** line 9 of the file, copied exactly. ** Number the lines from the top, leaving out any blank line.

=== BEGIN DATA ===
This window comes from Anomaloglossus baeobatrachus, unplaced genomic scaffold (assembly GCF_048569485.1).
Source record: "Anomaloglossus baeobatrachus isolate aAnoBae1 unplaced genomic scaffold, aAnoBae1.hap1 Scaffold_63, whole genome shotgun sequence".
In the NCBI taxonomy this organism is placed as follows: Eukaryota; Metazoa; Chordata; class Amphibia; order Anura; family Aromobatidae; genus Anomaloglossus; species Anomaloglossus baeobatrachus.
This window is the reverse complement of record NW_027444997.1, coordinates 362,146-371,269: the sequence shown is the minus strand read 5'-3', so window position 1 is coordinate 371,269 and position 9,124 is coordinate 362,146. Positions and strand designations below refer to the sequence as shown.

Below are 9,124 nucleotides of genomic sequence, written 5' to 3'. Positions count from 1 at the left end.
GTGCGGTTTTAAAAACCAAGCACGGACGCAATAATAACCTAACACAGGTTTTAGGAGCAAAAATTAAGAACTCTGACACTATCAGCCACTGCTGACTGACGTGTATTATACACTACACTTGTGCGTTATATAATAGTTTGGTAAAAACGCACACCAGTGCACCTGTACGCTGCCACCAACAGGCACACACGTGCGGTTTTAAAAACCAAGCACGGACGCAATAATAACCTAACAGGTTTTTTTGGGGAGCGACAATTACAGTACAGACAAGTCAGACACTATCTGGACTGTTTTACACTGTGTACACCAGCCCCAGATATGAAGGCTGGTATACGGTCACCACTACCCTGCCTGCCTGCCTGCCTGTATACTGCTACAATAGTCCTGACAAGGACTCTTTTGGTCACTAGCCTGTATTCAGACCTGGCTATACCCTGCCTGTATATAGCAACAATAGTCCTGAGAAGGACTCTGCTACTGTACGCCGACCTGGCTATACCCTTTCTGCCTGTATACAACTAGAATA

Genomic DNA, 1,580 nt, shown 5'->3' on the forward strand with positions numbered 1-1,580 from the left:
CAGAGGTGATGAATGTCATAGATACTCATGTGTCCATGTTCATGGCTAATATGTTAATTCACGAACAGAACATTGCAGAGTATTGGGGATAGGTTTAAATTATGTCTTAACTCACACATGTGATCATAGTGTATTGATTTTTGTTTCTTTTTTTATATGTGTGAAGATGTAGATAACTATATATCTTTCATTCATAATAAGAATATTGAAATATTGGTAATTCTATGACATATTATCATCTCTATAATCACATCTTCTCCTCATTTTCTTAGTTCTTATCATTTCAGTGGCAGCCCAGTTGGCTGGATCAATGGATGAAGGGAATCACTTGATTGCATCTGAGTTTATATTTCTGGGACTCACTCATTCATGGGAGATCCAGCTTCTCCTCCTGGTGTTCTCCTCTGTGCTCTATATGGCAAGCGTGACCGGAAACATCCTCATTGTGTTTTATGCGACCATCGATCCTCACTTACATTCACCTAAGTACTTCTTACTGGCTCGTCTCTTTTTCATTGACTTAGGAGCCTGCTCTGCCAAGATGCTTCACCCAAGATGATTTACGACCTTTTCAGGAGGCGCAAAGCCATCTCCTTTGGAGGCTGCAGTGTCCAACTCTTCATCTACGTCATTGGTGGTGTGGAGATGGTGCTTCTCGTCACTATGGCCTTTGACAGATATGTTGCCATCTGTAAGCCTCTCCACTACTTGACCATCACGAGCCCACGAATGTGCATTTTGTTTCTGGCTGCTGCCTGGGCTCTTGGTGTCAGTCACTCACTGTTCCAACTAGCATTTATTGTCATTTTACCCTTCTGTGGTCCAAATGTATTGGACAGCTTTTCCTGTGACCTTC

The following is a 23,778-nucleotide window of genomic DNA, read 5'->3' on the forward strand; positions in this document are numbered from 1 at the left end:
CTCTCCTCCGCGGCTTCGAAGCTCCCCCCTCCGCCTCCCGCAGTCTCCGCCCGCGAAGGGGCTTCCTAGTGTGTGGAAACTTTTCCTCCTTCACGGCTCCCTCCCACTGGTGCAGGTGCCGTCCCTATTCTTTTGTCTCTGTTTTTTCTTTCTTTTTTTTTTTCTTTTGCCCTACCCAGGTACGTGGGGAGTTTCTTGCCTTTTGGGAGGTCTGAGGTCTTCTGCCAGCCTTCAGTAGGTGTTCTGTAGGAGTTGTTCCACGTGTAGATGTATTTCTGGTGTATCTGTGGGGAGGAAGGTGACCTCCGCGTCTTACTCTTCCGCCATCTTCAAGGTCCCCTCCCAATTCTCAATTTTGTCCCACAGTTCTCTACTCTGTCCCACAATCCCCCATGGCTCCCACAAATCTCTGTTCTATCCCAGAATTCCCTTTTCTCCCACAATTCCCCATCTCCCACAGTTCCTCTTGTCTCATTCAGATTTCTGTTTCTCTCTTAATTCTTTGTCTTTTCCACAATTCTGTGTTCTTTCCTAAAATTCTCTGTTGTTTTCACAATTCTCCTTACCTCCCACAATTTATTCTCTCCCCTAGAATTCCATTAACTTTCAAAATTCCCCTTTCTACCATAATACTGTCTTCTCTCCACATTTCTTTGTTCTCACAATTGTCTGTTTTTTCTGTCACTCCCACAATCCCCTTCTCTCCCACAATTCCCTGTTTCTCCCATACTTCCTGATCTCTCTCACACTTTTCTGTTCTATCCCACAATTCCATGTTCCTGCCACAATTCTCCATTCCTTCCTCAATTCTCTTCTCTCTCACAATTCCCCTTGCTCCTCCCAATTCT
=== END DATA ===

The following is a 23,778-nucleotide window of genomic DNA, read 5'->3' on the forward strand; positions in this document are numbered from 1 at the left end: